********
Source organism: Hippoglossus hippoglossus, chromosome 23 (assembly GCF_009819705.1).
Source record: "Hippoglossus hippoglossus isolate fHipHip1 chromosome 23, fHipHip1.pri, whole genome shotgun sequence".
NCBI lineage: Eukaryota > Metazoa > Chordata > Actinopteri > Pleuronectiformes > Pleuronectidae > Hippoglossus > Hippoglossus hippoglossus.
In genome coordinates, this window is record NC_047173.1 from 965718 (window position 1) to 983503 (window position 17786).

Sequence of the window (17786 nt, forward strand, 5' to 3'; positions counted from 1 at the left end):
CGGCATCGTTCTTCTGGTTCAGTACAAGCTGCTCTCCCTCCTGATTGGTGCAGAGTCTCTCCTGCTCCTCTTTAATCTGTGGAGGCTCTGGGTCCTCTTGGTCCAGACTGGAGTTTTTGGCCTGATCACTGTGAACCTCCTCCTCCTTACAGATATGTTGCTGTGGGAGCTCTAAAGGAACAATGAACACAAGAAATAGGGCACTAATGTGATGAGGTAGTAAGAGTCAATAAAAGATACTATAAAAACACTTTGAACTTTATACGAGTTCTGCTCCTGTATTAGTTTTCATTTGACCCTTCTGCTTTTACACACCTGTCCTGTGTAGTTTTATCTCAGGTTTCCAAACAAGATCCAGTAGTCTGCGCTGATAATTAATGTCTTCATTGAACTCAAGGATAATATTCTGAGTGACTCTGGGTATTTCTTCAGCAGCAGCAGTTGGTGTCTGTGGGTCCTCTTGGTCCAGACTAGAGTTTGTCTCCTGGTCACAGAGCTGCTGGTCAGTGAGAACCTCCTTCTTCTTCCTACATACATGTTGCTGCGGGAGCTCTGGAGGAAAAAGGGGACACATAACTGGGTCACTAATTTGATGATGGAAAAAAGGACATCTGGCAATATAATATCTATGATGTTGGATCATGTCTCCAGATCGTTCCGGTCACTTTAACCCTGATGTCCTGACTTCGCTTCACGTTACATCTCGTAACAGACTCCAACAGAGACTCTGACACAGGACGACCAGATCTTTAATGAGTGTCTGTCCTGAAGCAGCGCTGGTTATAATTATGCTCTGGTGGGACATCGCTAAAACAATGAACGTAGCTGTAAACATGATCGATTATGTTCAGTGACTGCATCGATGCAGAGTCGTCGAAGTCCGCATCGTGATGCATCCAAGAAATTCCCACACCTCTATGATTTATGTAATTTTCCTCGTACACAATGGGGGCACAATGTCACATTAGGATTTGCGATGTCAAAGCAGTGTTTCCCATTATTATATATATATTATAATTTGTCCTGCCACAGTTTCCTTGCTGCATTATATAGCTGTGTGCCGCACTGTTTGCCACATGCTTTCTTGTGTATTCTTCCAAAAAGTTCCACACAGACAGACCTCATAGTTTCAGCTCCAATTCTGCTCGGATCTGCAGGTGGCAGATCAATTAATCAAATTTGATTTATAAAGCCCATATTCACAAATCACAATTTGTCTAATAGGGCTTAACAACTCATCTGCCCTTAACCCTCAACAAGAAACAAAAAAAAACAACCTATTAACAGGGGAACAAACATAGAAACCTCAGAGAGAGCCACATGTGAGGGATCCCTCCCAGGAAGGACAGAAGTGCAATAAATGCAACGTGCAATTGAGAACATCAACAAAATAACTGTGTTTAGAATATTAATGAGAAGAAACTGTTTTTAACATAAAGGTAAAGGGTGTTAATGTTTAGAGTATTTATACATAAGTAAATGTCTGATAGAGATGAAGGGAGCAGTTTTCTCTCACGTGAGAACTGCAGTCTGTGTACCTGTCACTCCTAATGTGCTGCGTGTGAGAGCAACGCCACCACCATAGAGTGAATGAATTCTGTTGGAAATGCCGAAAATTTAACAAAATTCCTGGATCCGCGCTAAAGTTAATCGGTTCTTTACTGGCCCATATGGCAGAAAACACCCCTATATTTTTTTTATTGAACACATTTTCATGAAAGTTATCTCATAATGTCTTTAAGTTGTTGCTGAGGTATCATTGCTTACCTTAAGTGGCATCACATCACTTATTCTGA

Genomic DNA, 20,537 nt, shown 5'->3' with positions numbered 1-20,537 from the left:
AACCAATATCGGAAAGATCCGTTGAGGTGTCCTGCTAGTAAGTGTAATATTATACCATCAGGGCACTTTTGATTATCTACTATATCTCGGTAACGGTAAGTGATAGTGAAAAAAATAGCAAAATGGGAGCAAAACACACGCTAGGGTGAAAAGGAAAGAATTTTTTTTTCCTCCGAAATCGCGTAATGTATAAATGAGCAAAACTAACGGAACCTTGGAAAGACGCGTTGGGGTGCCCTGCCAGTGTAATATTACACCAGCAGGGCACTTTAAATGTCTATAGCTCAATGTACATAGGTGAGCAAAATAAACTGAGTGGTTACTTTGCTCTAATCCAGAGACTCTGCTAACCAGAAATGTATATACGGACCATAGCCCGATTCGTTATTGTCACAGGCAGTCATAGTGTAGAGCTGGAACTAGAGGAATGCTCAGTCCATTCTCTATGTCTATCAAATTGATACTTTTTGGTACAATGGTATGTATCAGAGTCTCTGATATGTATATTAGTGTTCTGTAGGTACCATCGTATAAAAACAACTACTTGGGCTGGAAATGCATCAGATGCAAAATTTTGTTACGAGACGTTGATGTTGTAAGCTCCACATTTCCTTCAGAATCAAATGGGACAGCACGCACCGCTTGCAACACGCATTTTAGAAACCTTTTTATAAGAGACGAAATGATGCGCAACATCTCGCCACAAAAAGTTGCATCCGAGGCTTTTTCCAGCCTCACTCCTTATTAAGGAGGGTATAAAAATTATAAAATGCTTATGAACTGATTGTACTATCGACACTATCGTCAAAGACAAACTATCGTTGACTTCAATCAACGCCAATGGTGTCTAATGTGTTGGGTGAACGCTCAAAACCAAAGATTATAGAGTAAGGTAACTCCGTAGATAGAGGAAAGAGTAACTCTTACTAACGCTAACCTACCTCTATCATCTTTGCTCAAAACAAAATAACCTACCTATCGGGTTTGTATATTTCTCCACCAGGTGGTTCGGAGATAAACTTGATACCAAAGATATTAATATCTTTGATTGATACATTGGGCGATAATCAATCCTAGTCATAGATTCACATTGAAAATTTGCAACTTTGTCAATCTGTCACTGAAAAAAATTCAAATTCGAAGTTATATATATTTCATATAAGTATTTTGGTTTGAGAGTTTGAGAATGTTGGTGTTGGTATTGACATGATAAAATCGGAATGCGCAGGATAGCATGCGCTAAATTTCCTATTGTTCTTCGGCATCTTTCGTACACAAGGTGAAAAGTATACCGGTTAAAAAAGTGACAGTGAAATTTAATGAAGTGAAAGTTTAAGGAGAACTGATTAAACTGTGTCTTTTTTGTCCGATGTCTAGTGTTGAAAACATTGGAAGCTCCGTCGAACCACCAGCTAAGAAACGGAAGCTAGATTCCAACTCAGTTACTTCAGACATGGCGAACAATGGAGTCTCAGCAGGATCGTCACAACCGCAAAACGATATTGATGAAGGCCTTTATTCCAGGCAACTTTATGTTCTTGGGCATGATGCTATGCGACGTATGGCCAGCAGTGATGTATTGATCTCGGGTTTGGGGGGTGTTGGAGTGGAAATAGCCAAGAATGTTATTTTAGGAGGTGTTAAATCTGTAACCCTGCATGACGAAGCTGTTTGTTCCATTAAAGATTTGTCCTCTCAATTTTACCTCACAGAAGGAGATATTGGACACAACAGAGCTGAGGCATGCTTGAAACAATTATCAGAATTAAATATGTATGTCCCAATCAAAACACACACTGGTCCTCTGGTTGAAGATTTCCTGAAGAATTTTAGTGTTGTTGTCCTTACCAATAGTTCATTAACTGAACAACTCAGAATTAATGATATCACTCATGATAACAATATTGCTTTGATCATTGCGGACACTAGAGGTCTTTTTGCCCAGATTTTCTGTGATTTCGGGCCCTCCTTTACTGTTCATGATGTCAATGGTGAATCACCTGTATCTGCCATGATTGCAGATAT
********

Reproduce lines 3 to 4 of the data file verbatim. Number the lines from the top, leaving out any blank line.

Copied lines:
NCBI lineage: Eukaryota > Metazoa > Chordata > Actinopteri > Pleuronectiformes > Pleuronectidae > Hippoglossus > Hippoglossus hippoglossus.
In genome coordinates, this window is record NC_047173.1 from 965718 (window position 1) to 983503 (window position 17786).